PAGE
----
Even a Bad Investor Can Beat Social Security

Christine Murphy is a writer in Los Angeles

I had a discussion with a friend about the recent proposals to allow individuals to divert part of their Social Security taxes into private investments. "The problem is that most people, including me, don't know much about financial planning," said my friend, echoing one of the oft-heard arguments against privatization. "Social Security isn't great, but at least I'm better off with it than I'd be if I made stupid investments and lost my money." My friend's comment prompted me to do some back-of -the-envelope calculations to see just how bad an investor you can be and still beat Social Security.

Let's suppose that, like my friend, you're 32 and you've paid $46,788 into the Social Security fund. According to the Social Security Personal Earnings and Benefit Estimate Statement, you can expect to receive $610 per month when you are eligible for full benefits at age 67. To make the calculations simpler, let's pretend Uncle Sam has excused you from paying another penny into Social Security for the rest of your life and has returned to you the $46,788.

Now you want to invest it. You're not hip to the latest hot stock tips, so you opt for a more conservative approach and a more conservative return. Easy enough: you put the $46,788 in a basic tax-deferred retirement account that invests in 30-year government bonds at a yield of 7% compounded--a yield at which they've been hovering recently, but one that is well below their 7.87% average yield for the last 10 years. When you turn 67 in 35 years, your $46,788 will have grown to almost $499,536. If you then invested the $499,536 at 6%, say, by maintaining it in an annuitized retirement account, you could leave the principal untouched and you could withdraw $2,498 per month in interest alone. That is more than four times the amount you'd receive from Social Security.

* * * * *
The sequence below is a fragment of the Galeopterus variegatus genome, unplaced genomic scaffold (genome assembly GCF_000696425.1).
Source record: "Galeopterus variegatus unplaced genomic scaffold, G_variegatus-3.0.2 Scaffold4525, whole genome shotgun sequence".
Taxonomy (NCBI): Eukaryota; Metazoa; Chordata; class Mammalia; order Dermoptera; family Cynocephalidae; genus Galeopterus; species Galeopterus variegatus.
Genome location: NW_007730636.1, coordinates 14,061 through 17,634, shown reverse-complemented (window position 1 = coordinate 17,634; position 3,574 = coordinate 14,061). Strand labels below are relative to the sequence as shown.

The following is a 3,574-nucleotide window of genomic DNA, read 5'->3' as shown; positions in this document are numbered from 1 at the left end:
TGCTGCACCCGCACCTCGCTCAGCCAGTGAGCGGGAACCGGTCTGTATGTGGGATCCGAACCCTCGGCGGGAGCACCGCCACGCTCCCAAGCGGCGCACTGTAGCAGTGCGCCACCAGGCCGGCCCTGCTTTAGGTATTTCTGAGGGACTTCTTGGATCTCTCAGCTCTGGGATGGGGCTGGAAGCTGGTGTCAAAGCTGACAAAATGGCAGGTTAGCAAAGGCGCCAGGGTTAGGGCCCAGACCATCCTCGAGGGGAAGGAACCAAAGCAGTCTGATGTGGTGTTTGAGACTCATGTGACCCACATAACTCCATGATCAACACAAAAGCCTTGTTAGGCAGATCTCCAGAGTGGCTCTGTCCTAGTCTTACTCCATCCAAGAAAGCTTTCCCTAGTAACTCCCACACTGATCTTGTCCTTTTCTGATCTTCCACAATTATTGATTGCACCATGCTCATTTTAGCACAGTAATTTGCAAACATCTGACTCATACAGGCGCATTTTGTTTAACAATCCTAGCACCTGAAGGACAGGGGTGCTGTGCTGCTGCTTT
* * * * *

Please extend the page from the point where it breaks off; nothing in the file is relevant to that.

It isn't just a lack of investment savvy that makes privatization a bad idea, some people argue, it's that many people are gullible. They'd make downright stupid investments and lose money. Still, the question remains: How bad an investor can you be and still beat Social Security? Very bad.

Suppose you gave two-thirds of your original lump sum to a nice man who promised to make lots of money for you in copper futures. He called yesterday to tell you he's sorry, but he lost every penny of the $31,192 you gave him.

Now you're left with $15,596. Can you invest this amount in a relatively unsophisticated way and still beat Social Security? Yes. Just put the $15,596 into the same tax-deferred retirement account mentioned earlier. At 7%, your $15,596 would grow to almost $166,512 by the time you reach 67. If you then invested the $166,512 at 6% in an annuitized retirement account, you could withdraw $833 per month in interest alone without touching the principal. This is still $223 a month more than what Social Security says you can expect to receive.

I showed these calculations to my friend. "Wow," he said. "I'd be better off investing my retirement savings myself, even if I'm not the smartest investor around." Let's hope the folks in Washington come to the same conclusion before it's too late.

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